- The Washington Times - Wednesday, May 23, 2007

We are witnessing today that both the United States and the international community have largely shifted their attention to problems in Iraq and the Middle East, as well as to global security issues. On the other hand, 12 years after the Dayton peace accords, Bosnia and Herzegovina (BiH) is seeking an agreement to determine its own future.

As the prime minister of the Republic of Srpska (RS), one of the two entities in Bosnia and Herzegovina, I am facing several challenges of utmost importance for the future of RS and BiH. These include reforms of law enforcement agencies and the constitution, both of which cut to the very core of relationships in Bosnia and Herzegovina and represent a test of maturity for all players on the political scene.

Why is this happening? Because the reform of law enforcement agencies will set the pace of Bosnia’s European integration, while the reform of the constitution, as in other parts of the world, is the most important political and legal challenge.

The RS position is clear on both issues. The Republic of Srpska is ready for police reform that will unify the BiH police structure and introduce one police law on the BiH level. This reform will leave no doubt that the country has an integrated police structure. At the same time, RS police will remain a part of this unified structure, in a way that will provide that the police structure of BiH mirrors the constitutional structure of the country.

During negotiations on constitutional reform, the RS has readily accepted all modernizations aimed at the creation of more efficient governmental mechanisms. In the light of European integrations, we are well aware of the fact that the European Union needs institutions on the BiH level that will represent one address for all discussions on all important issues, and most of these institutions are already in place. The proof of this claim will be a successful completion of technical negotiations on a stabilization and association agreement with the EU.

Furthermore, we believe that RS must remain a constitutional part of BiH, with clearly defined jurisdictions, duties and responsibilities. That kind of BiH is possible on the basis of the Dayton agreement, an accord that brought peace 12 years ago. Dayton remains a permanent and solid foundation for building relations in Bosnia and Herzegovina, as it balances perfectly between a complex inner structure of BiH, from one side, and the need to preserve its statehood, from the other.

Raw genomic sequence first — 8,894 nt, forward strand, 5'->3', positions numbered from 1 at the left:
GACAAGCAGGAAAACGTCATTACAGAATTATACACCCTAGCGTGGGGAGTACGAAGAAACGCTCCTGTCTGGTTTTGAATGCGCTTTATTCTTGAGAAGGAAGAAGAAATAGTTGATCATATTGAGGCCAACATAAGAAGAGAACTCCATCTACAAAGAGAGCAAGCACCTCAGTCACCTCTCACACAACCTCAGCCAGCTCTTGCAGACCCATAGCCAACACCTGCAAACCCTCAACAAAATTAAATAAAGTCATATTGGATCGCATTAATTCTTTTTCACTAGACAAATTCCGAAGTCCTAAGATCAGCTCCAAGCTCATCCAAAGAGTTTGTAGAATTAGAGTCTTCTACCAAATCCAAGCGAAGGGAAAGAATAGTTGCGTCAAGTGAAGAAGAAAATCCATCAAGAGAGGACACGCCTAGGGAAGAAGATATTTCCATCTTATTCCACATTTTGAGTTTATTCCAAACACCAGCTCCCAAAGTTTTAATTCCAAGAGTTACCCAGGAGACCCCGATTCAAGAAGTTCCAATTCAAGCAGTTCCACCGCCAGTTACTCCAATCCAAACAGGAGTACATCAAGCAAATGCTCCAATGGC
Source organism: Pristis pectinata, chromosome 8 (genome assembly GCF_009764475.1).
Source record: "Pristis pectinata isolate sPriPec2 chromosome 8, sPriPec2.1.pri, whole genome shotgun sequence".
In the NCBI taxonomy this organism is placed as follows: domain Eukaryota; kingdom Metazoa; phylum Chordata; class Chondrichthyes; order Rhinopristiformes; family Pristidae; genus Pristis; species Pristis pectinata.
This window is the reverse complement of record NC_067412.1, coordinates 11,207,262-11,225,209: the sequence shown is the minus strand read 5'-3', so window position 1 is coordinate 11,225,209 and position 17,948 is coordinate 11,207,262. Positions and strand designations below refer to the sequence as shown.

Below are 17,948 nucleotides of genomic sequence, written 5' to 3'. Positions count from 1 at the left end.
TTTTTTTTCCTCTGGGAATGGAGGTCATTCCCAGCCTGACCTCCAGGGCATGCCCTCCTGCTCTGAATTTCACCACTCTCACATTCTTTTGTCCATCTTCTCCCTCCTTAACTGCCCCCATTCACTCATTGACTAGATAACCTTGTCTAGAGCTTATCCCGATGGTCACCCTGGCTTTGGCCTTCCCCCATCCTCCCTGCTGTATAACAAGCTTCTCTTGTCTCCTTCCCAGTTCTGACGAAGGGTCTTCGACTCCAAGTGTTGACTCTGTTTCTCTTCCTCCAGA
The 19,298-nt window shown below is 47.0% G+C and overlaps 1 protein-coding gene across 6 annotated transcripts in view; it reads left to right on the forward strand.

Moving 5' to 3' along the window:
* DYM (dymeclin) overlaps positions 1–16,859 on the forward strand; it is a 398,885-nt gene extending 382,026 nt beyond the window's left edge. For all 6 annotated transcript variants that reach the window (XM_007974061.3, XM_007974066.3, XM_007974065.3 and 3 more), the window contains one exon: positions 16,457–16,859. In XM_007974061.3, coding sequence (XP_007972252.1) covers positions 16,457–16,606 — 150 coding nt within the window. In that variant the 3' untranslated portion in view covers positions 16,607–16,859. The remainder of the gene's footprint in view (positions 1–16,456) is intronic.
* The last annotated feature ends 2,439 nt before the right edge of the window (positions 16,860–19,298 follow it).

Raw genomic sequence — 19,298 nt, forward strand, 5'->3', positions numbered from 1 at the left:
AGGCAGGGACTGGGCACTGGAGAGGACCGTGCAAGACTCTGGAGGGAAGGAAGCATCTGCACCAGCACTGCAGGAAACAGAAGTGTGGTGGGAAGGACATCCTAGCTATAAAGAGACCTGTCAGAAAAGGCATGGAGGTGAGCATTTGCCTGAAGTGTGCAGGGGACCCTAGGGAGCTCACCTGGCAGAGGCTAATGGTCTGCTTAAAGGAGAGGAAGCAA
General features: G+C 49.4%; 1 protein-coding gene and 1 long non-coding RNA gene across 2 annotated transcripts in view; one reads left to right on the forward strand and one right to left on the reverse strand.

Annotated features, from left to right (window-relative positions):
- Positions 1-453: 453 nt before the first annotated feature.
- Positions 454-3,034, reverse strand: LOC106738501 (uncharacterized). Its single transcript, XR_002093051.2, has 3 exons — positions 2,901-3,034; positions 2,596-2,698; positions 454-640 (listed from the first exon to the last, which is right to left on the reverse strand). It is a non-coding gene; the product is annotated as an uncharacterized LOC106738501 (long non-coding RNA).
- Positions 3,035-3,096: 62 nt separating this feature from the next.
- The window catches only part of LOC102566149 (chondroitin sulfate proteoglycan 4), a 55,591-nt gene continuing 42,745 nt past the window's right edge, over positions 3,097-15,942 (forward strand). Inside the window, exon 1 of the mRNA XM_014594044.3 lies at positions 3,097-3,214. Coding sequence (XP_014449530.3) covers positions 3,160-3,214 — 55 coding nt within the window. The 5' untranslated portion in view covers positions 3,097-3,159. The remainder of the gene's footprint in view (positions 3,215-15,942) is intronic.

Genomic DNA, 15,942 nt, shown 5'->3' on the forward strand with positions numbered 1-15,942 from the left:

That is exactly why Dayton was a successful solution. By acknowledging the fact that BiH is made up of three constitutive ethnic groups, of which the Bosniak Muslim community is by far the most populous, Dayton set up entities as a mechanism for the protection of equality of all people in BiH. At the same time, it left the door open for an agreement inside Bosnia and Herzegovina, an agreement that would move the country toward modernization and building more efficient protective mechanisms.

All this can lead to the success of an entity and the entire country. The problem we are facing now is that the voices calling for the complete abolition of entities and strong centralization are growing stronger in the Bosniak community. These voices are rejecting police reform that would maintain any form of RS police; these voices deny the very existence of RS and demand its abolishment.

I have to point out that calls for ignoring Dayton are dangerous and damaging. Their ultimate goal is a BiH in which one group, Bosniak — and one religion, Islam — will gain unquestionable supremacy.

It is hard to work on reforms and move the country toward the European Union in such conditions. Any reform in BiH is jeopardized by ultimate demands for further abolishment of RS institutions, and eventually, RS itself. One should not forget that RS has so far transferred 56 different jurisdictions, some of which are very sensitive and very important, such as military, border control, indirect taxation authority, customs, judiciary, and many others. It is clear, however, that new demands for centralization no longer aim at increased functionality, but at further devastation of RS and damaging the Dayton agreement.

Bosnia and Herzegovina can survive as a community of peoples and entities enjoying the same rights, and in which protective mechanisms are clear and unbiased. Any other BiH would be a country tailor-made by one ethnic group and it would certainly not be European or democratic. Proponents of further centralization should look into examples of other multiethnic countries, with highly decentralized models.

Even some predominantly monoethnic countries, like Spain or Germany, function on a decentralization principle.

It remains unclear why BiH prefers centralization, as this practice will not put it in line with other countries of Europe and the world. On the contrary, it will make Bosnia and Herzegovina an exception to the rule.

Whatever happens, both BiH and RS must go on. It is important that all of us understand that we can not build Bosnia and Herzegovina on fears. We can only build it on a mutual understanding. The Republic of Srpska has only one tiny condition for BiH, and that is to be a part of it.

Milorad Dodik is prime minister of the Republic of Srpska.

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